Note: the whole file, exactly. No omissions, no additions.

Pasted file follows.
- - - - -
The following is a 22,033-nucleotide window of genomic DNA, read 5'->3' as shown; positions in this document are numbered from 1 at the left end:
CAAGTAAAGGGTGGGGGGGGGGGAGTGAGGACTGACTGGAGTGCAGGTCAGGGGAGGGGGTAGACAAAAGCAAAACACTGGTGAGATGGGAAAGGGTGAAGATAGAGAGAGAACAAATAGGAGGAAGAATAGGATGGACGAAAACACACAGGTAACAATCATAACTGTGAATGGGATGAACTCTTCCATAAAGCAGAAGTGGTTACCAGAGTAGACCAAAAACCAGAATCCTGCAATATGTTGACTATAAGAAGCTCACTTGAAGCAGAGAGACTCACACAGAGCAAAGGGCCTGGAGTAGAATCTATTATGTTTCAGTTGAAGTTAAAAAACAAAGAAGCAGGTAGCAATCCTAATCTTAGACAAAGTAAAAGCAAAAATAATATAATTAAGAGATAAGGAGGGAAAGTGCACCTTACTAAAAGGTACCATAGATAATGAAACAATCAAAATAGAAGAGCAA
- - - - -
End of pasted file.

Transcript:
The following is a 22,033-nucleotide window of genomic DNA, read 5'->3' as shown; positions in this document are numbered from 1 at the left end:
CAAGTAAAGGGTGGGGGGGGGGGAGTGAGGACTGACTGGAGTGCAGGTCAGGGGAGGGGGTAGACAAAAGCAAAACACTGGTGAGATGGGAAAGGGTGAAGATAGAGAGAGAACAAATAGGAGGAAGAATAGGATGGACGAAAACACACAGGTAACAATCATAACTGTGAATGGGATGAACTCTTCCATAAAGCAGAAGTGGTTACCAGAGTAGACCAAAAACCAGAATCCTGCAATATGTTGACTATAAGAAGCTCACTTGAAGCAGAGAGACTCACACAGAGCAAAGGGCCTGGAGTAGAATCTATTATGTTTCAGTTGAAGTTAAAAAACAAAGAAGCAGGTAGCAATCCTAATCTTAGACAAAGTAAAAGCAAAAATAATATAATTAAGAGATAAGGAGGGAAAGTGCACCTTACTAAAAGGTACCATAGATAATGAAACAATCAAAATAGAAGAGCAA